Inhaled Pirfenidone Prevented Lung Function Decline in IPF
High-dose AP01 (inhaled pirfenidone) largely prevented lung function decline and was safe and well-tolerated during the first 24 weeks of a Phase 1/2 clinical study testing its use in patients with idiopathic pulmonary fibrosis (IPF).
Avalyn Pharma, the therapy’s developer, presented the results at the 2021 International Society for Aerosols in Medicine (ISAM) Conference, held May 22–26, in Boise, Idaho.
“We are pleased by the efficacy and safety profile we have seen to date with aerosolized pirfenidone in 91 patients over 24 weeks,” Bruce Montgomery, MD, CEO of Avalyn Pharma, said in a press release.
In the trial (ACTRN12618001838202) taking place in Australia, 91 participants were assigned randomly to receive either 50 mg once daily (46 patients) or 100 mg twice daily (45 patients) of AP01, via an investigational eFlow nebulizer system developed by Pari Pharma.
On average, individuals on the high-dose regimen saw no loss in lung function, as measured by changes in forced vital capacity (FVC), a lung function parameter that measures the total amount of air one is able to exhale after a deep breath. Meanwhile, those on the lower-dose regimen experienced a progressive drop in FVC.
The difference between FVC in each group was deemed statistically significant. It led the study’s data safety monitoring board to recommend a few months earlier that all participants be placed on the higher-dose regimen for the 12-month extension study that is to follow the initial 24-week (almost six months) treatment period of the main trial.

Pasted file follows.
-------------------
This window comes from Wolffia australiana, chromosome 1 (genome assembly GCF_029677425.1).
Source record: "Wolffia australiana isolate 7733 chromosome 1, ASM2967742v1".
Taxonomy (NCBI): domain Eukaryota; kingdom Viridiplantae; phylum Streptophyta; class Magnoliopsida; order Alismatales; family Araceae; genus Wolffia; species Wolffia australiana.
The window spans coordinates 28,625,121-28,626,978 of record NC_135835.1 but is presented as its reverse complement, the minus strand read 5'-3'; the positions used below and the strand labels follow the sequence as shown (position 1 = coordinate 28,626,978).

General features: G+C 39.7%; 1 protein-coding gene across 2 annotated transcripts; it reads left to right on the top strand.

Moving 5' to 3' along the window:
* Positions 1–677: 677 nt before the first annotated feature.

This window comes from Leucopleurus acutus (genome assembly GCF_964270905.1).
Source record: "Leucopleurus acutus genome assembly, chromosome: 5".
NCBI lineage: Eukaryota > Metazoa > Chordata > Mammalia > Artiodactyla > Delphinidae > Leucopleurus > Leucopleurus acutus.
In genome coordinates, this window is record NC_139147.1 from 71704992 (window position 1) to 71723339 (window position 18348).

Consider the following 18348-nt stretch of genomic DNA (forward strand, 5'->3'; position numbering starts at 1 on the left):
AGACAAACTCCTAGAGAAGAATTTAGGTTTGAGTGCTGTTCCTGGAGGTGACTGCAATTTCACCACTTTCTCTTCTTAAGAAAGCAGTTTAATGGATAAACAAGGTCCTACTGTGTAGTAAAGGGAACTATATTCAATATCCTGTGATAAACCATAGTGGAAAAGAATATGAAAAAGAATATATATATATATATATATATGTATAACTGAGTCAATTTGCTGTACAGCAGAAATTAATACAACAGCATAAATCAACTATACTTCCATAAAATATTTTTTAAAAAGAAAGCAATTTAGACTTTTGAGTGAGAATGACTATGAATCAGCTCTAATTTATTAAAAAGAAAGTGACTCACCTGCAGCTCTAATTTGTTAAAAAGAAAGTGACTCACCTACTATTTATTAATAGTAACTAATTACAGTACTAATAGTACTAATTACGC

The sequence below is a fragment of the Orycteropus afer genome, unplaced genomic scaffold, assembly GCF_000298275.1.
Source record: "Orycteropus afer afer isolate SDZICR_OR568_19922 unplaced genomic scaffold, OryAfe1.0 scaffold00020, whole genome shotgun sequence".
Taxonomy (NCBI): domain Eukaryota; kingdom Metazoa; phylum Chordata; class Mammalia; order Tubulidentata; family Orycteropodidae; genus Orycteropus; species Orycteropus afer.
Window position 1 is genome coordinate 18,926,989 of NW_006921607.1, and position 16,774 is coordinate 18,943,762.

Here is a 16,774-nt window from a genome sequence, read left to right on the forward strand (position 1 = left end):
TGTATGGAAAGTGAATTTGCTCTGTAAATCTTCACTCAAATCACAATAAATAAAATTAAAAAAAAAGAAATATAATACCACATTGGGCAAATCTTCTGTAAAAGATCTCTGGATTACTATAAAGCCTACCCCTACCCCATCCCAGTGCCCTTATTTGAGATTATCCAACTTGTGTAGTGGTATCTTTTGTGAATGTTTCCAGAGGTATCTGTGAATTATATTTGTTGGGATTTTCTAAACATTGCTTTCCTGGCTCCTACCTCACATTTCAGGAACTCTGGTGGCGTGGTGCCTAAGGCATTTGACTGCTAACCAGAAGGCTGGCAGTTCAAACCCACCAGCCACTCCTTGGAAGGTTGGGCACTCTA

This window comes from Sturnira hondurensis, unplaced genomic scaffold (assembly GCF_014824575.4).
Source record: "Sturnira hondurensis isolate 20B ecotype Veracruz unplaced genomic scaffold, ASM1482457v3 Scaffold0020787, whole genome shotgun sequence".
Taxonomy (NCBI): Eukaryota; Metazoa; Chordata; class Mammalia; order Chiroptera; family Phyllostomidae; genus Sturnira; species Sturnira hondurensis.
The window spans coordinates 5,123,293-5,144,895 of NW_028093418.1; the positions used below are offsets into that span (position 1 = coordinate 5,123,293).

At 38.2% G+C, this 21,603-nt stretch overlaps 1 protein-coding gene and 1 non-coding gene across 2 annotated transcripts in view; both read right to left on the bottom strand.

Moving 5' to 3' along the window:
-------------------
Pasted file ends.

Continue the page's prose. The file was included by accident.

“The six month FVC data is very promising as well as the overall safety profile to date,” Montgomery added.
Both doses were safe and well-tolerated. Adverse side effects occurring in more than 10% of patients were rash (18%), upper respiratory tract infections (18%), and cough (24%). Fewer than 10% of participants experienced flu-like symptoms and gastrointestinal issues most commonly seen with Esbriet, an oral pirfenidone formulation marketed by Genentech that is currently approved for the treatment of IPF.
Avalyn also stated that most participants have volunteered to enter the study’s 12-month extension study, adding that it plans to present longer-term efficacy and safety data at an upcoming scientific meeting.
The company believes that its inhaled formulation of pirfenidone will prove more efficient than oral alternatives. Although oral anti-fibrotic medications like Esbriet and Ofev (nintedanib) are able to slow IPF progression, they must be administered in large doses — from which relatively little reaches the lungs — and resulting in substantial adverse side effects.
By delivering pirfenidone directly to the lungs, Avalyn expects to maximize the therapy’s medicinal potential, since lower doses, in theory, will be required to achieve a therapeutic effect.
“Despite the 2014 approval of two oral antifibrotic therapies, IPF and other fibrotic lung diseases remain fatal disorders with substantial unmet need,” Montgomery said. “We hope to confirm improved tolerability and long term efficacy with aerosolized pirfenidone in future Phase 3 trials.”